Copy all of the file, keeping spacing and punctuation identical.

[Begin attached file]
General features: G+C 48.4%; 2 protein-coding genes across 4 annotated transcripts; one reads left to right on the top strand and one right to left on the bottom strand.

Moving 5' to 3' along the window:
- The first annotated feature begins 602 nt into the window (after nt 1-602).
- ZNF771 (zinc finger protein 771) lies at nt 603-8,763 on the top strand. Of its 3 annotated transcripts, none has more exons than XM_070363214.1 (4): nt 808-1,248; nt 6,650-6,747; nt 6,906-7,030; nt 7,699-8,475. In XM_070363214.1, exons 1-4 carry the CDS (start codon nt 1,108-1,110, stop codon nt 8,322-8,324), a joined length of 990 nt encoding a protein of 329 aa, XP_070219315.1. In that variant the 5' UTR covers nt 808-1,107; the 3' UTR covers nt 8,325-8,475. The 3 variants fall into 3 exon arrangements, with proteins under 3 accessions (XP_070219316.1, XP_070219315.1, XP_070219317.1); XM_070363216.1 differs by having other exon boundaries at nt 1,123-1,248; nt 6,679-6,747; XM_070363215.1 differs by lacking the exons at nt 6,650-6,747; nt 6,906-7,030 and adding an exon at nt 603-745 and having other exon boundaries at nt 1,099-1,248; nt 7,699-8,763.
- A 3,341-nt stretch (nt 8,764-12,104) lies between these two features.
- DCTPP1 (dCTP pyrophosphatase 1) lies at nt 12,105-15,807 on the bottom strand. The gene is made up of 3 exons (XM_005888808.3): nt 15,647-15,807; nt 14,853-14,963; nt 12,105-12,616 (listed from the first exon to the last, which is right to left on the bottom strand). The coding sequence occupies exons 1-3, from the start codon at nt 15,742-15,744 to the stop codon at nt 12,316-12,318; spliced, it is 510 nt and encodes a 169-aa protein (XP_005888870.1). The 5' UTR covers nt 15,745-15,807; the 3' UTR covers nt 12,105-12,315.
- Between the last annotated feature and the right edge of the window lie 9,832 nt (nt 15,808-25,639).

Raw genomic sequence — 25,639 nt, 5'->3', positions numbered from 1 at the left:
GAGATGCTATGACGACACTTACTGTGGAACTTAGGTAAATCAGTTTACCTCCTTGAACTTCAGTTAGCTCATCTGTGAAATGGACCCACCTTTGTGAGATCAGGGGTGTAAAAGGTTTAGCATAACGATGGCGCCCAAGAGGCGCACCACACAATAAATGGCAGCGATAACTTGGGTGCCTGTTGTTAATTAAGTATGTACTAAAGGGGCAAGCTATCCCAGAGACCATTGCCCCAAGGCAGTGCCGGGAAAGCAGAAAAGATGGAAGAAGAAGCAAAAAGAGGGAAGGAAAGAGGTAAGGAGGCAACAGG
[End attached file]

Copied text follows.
General features: G+C 48.4%; 2 protein-coding genes across 4 annotated transcripts; one reads left to right on the top strand and one right to left on the bottom strand.

Moving 5' to 3' along the window:
- The first annotated feature begins 602 nt into the window (after nt 1-602).
- ZNF771 (zinc finger protein 771) lies at nt 603-8,763 on the top strand. Of its 3 annotated transcripts, none has more exons than XM_070363214.1 (4): nt 808-1,248; nt 6,650-6,747; nt 6,906-7,030; nt 7,699-8,475. In XM_070363214.1, exons 1-4 carry the CDS (start codon nt 1,108-1,110, stop codon nt 8,322-8,324), a joined length of 990 nt encoding a protein of 329 aa, XP_070219315.1. In that variant the 5' UTR covers nt 808-1,107; the 3' UTR covers nt 8,325-8,475. The 3 variants fall into 3 exon arrangements, with proteins under 3 accessions (XP_070219316.1, XP_070219315.1, XP_070219317.1); XM_070363216.1 differs by having other exon boundaries at nt 1,123-1,248; nt 6,679-6,747; XM_070363215.1 differs by lacking the exons at nt 6,650-6,747; nt 6,906-7,030 and adding an exon at nt 603-745 and having other exon boundaries at nt 1,099-1,248; nt 7,699-8,763.
- A 3,341-nt stretch (nt 8,764-12,104) lies between these two features.
- DCTPP1 (dCTP pyrophosphatase 1) lies at nt 12,105-15,807 on the bottom strand. The gene is made up of 3 exons (XM_005888808.3): nt 15,647-15,807; nt 14,853-14,963; nt 12,105-12,616 (listed from the first exon to the last, which is right to left on the bottom strand). The coding sequence occupies exons 1-3, from the start codon at nt 15,742-15,744 to the stop codon at nt 12,316-12,318; spliced, it is 510 nt and encodes a 169-aa protein (XP_005888870.1). The 5' UTR covers nt 15,745-15,807; the 3' UTR covers nt 12,105-12,315.
- Between the last annotated feature and the right edge of the window lie 9,832 nt (nt 15,808-25,639).

Raw genomic sequence — 25,639 nt, 5'->3', positions numbered from 1 at the left:
GAGATGCTATGACGACACTTACTGTGGAACTTAGGTAAATCAGTTTACCTCCTTGAACTTCAGTTAGCTCATCTGTGAAATGGACCCACCTTTGTGAGATCAGGGGTGTAAAAGGTTTAGCATAACGATGGCGCCCAAGAGGCGCACCACACAATAAATGGCAGCGATAACTTGGGTGCCTGTTGTTAATTAAGTATGTACTAAAGGGGCAAGCTATCCCAGAGACCATTGCCCCAAGGCAGTGCCGGGAAAGCAGAAAAGATGGAAGAAGAAGCAAAAAGAGGGAAGGAAAGAGGTAAGGAGGCAACAGG